To survive, democracy must be supported by every American who nurtures it

At the height of Chicago’s Democratic machine, the lore was that you could sometimes see four feet behind the curtain of a voting machine—two belonged to a voter and two belonged to the machine cogs that ensured that citizens did the right thing. Voted from

Such a system made a mockery of democracy and Chicago had to bear the brunt.

Now, anti-democratic forces across the country are determined to take a page from the places and eras where democracy existed in name only. They want to plunge America into a nightmare political system in which the power of the individual vote is eroded and popular reforms cannot be reliably implemented through the ballot box.

The time has come for all Americans to stand up for one person, one vote, while there is still time.

Just last week, a group of historians warned President Joe Biden that today’s threats to democracy are similar to those of the pre-Civil War era, when the country was in turmoil over slavery, and before World War II, when Domestic sympathy for fascism was on the rise. As was the case in earlier times, an alarming number of people of this time hope to find their anti-democratic path through elections by controlling them by electoral machinery or force, rather than prevailing in the market of ideas.

research organization v-way Tells us that democracy is taking a back seat around the world. For the first time in 20 years, the number of non-democratic countries exceeds that of democratic countries. This is a time when America should be a beacon, a showcase for democracy.

Instead, sometimes more efficient gerrymandering; collapse of independent institutions; Political campaigns fueled by black money – themselves due to rising income inequality and support for reversing fair elections – threaten America’s democratic experiment.

In competitively contested elections, winning voters would force candidates to stand up for America’s historical values. But even after the January 6 uprising, eight US senators and 139 delegates took a stand against a peaceful transition of power by voting to uphold one or both objections to Biden’s victory. Other fellow Republicans continue to cheer those votes.

a system where they can’t give up

Friday’s news that the FBI recovered 11 sets of classified documents in a search of former President Donald Trump’s Mar-a-Lago home may have drawn strong condemnation from Trump, even from his loyalists. , if they knew they had to appeal to the majority of Americans. , which cherish democratic ideals rather than the basis of feverish tendencies toward authoritarianism.

Four boxes were marked in the highest security classification. Serious damage could have been done if those documents fell into the wrong hands – potentially putting lives at risk – and it is not yet clear what Trump was planning to do with the documents. Yet many Trump loyalists remained silent, or made excuses for him, despite alarming revelations, including the fact that Trump is under investigation for potentially violating the Espionage Act.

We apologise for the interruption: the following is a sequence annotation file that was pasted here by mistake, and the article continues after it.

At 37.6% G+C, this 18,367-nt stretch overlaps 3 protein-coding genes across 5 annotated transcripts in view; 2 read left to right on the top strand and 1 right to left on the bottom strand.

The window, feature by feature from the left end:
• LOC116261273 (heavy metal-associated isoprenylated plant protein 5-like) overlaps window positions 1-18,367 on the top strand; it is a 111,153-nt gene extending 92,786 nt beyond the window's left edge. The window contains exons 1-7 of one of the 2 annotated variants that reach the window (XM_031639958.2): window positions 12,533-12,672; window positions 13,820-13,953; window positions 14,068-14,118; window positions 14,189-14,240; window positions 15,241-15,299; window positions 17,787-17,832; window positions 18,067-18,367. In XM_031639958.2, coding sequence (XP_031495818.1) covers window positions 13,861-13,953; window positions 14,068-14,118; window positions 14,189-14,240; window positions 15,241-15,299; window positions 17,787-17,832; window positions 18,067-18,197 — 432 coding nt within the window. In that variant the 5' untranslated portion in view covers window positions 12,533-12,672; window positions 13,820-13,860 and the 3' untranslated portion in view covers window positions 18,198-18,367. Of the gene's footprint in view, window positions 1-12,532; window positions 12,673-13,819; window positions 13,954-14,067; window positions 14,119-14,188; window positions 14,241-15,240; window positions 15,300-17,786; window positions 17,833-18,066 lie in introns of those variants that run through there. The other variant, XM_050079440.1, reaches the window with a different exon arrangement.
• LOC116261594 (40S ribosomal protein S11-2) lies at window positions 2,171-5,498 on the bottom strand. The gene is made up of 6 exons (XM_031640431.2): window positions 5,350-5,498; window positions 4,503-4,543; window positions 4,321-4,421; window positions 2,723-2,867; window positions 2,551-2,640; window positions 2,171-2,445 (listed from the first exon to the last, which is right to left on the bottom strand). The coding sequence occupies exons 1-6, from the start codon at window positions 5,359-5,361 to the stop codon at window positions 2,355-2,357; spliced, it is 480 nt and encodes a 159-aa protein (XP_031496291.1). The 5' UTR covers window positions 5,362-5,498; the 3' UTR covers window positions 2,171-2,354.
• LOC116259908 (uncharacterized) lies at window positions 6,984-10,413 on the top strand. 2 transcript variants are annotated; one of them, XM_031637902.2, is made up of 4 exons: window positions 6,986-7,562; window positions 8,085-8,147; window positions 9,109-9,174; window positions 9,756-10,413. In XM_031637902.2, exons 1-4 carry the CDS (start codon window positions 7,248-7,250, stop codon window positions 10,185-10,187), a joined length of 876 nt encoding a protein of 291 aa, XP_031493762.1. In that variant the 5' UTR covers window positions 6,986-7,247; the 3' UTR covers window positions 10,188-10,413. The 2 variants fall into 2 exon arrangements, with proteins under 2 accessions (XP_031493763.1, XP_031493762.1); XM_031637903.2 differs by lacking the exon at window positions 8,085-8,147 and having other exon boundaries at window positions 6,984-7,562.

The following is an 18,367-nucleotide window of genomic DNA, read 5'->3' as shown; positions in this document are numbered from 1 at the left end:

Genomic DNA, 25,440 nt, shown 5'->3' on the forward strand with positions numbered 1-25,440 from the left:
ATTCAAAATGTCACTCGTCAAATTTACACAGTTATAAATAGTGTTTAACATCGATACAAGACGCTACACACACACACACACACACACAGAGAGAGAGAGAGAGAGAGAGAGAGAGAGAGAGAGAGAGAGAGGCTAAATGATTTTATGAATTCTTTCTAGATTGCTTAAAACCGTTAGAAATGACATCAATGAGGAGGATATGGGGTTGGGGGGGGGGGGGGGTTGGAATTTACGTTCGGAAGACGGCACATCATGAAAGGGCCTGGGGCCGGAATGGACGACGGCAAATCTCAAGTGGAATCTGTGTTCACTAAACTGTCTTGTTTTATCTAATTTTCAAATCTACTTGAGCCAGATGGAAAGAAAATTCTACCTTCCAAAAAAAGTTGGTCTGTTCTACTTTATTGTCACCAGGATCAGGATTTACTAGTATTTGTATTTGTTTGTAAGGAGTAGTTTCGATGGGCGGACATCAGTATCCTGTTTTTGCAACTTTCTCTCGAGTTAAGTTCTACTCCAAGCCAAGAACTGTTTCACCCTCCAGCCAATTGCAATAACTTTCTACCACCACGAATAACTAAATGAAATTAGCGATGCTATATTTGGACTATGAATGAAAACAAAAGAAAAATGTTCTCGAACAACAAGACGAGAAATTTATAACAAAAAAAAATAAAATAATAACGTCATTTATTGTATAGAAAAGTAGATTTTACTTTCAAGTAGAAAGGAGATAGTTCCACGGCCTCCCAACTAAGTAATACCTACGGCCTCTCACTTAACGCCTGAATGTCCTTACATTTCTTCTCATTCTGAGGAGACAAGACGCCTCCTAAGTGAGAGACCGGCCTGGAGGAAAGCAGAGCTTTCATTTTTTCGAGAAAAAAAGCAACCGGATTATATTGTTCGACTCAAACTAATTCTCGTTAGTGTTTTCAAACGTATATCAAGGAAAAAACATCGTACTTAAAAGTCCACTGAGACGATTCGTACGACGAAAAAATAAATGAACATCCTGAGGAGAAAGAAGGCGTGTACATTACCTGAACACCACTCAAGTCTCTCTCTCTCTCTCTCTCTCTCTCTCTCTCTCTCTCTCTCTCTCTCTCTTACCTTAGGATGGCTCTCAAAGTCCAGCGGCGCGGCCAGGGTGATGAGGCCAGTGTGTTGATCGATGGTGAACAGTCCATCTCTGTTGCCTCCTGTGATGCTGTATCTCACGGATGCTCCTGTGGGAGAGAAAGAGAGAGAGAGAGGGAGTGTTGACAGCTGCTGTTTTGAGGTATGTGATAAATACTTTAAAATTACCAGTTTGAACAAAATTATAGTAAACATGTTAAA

The enthusiasm for counter-majoritarianism continues. Many Republicans don’t want to regroup after an electoral defeat and come up with ideas that resonate with more voters. Instead, they want a system where they can’t give up. Democracy depends on whether citizens are willing to accept defeat in one election calmly in the hope that they can win in the next, but many Republicans no longer want to admit defeat.

Election workers were intimidated and intimidated. Ohio Republicans have drawn up voting maps that actually assure them of victory, even if they get very few votes. The new one-way map of Florida does the same. In addition to Ohio, Alabama, Georgia and Louisiana have voting maps that judges say are not fair — but those states are using those maps anyway.

There is also concern for voting rights activists: In four states, election denials have secured nominations for positions that would give them control over the election machinery. Two sheriff’s organizations have said they will investigate the elections, which will have a chilling effect.

Yes, democracy in the United States has a checkered past. Women could not vote until 1920. The Civil Rights Act of 1964 and the Voting Rights Act of 1965 were required to open the ballot box to African Americans.

But a healthy democracy is the only hope of our country. Earth is warming. Gun violence is on the rise. State-by-state reproductive rights are targeted. Health care, education and other important issues are under pressure. Chained democracy cannot solve those problems.

The only answer to this is to vote in every election, our ideals are at the forefront and to bring about a huge change. Americans should seize that opportunity.

The Sun-Times welcomes letters to the editor and op-eds. see our guidelines,

Leave a Comment